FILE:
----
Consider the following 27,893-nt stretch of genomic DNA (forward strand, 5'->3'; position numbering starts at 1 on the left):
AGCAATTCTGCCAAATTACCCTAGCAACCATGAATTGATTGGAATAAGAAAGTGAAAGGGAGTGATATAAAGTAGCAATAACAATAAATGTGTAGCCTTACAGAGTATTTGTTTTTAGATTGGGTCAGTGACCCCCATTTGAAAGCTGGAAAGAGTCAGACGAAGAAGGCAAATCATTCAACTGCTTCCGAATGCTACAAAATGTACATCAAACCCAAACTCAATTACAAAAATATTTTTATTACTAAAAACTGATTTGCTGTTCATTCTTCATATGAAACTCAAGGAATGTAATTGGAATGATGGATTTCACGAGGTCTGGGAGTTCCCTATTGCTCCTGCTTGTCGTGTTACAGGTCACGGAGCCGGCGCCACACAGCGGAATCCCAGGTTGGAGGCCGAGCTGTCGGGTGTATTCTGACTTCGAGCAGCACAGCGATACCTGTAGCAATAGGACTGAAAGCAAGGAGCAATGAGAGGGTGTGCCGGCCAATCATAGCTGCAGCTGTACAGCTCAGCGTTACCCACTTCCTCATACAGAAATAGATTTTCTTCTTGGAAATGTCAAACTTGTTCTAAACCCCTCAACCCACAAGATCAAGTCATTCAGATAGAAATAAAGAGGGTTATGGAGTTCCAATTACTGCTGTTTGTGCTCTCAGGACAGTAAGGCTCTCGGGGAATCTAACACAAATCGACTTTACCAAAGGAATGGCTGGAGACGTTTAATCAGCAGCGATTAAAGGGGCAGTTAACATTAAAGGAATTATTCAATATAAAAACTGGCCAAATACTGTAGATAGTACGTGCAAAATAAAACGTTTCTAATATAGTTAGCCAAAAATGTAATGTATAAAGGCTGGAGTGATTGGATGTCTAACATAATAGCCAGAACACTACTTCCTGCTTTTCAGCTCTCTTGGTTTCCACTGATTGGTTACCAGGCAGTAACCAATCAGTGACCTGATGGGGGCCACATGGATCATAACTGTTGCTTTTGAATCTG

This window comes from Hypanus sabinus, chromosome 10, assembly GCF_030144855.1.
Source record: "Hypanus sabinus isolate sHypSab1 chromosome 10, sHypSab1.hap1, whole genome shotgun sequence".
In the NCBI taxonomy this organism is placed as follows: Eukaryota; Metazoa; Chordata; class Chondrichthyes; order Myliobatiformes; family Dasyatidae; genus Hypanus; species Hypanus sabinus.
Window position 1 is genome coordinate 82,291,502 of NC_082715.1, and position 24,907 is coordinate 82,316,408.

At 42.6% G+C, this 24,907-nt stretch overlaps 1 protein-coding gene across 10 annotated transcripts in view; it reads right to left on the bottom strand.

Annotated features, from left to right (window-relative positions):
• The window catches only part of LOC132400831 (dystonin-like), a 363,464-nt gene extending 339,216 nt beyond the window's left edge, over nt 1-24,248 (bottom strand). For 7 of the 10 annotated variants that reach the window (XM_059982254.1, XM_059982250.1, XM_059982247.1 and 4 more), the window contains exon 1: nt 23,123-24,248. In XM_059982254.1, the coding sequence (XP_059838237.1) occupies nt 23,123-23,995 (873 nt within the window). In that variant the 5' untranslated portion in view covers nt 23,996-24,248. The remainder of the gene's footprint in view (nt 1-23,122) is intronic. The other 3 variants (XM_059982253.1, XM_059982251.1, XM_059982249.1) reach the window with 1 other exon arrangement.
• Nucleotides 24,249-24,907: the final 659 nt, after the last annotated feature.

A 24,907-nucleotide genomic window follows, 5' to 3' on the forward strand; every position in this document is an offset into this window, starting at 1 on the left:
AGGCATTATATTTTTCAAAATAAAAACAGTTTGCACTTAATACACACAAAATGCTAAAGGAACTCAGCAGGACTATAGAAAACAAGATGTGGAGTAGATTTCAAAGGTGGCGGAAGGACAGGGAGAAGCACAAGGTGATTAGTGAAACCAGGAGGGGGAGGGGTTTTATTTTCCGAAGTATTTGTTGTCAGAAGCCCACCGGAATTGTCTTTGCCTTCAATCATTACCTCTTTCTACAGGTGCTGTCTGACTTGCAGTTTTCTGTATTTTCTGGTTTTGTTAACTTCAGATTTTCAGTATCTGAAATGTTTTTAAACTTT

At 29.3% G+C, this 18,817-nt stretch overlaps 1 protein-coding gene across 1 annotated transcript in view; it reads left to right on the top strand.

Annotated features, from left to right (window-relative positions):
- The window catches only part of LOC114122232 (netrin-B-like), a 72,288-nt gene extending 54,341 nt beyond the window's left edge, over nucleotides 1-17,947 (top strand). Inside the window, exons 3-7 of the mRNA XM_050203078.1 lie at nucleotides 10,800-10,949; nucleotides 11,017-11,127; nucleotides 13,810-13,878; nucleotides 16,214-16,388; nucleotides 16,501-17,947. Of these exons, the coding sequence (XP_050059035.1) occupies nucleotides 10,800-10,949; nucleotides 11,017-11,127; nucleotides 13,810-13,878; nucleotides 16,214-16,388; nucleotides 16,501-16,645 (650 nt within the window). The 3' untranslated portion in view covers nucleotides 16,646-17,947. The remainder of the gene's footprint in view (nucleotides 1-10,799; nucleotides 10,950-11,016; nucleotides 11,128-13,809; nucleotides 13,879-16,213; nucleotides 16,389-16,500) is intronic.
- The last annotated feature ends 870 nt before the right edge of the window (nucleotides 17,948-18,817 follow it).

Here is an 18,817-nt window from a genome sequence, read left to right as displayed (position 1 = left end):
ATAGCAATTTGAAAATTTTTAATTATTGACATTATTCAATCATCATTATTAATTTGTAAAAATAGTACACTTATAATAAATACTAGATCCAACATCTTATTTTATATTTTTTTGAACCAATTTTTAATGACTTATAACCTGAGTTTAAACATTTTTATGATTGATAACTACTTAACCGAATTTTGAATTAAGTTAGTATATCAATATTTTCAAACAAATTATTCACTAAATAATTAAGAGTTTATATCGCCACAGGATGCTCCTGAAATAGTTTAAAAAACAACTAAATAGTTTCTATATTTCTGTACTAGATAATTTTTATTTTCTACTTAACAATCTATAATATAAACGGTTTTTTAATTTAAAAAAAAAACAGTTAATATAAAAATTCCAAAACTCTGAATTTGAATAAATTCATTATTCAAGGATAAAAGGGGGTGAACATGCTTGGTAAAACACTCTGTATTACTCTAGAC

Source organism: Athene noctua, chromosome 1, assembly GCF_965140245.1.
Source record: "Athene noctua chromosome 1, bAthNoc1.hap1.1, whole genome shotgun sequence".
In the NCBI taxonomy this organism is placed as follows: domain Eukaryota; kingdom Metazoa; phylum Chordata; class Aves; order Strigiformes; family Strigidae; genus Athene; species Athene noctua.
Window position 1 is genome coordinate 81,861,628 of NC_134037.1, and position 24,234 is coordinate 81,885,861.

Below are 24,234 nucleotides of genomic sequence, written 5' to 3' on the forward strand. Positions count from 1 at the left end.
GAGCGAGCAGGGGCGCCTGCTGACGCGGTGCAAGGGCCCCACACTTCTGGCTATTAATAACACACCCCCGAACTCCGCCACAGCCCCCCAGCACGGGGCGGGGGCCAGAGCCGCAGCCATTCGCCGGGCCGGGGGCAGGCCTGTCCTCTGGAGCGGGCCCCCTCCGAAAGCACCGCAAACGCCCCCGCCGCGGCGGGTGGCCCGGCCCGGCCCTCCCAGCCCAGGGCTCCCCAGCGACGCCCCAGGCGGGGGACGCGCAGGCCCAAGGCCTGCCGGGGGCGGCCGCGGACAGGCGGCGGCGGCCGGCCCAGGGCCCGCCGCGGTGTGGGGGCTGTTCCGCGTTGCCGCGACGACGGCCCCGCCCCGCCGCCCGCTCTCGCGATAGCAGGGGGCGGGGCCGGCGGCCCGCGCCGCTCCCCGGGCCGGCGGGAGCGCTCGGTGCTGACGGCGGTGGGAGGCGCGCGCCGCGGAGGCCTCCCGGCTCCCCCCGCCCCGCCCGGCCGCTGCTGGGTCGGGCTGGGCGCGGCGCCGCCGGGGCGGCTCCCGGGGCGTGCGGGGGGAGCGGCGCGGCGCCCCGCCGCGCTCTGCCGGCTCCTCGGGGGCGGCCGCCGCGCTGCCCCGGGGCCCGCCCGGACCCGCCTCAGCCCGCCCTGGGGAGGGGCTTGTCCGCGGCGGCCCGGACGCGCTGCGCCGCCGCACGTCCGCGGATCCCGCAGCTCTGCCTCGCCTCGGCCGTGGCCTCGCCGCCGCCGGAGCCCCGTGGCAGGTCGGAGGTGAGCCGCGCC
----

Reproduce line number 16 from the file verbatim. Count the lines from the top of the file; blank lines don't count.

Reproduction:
- The last annotated feature ends 870 nt before the right edge of the window (nucleotides 17,948-18,817 follow it).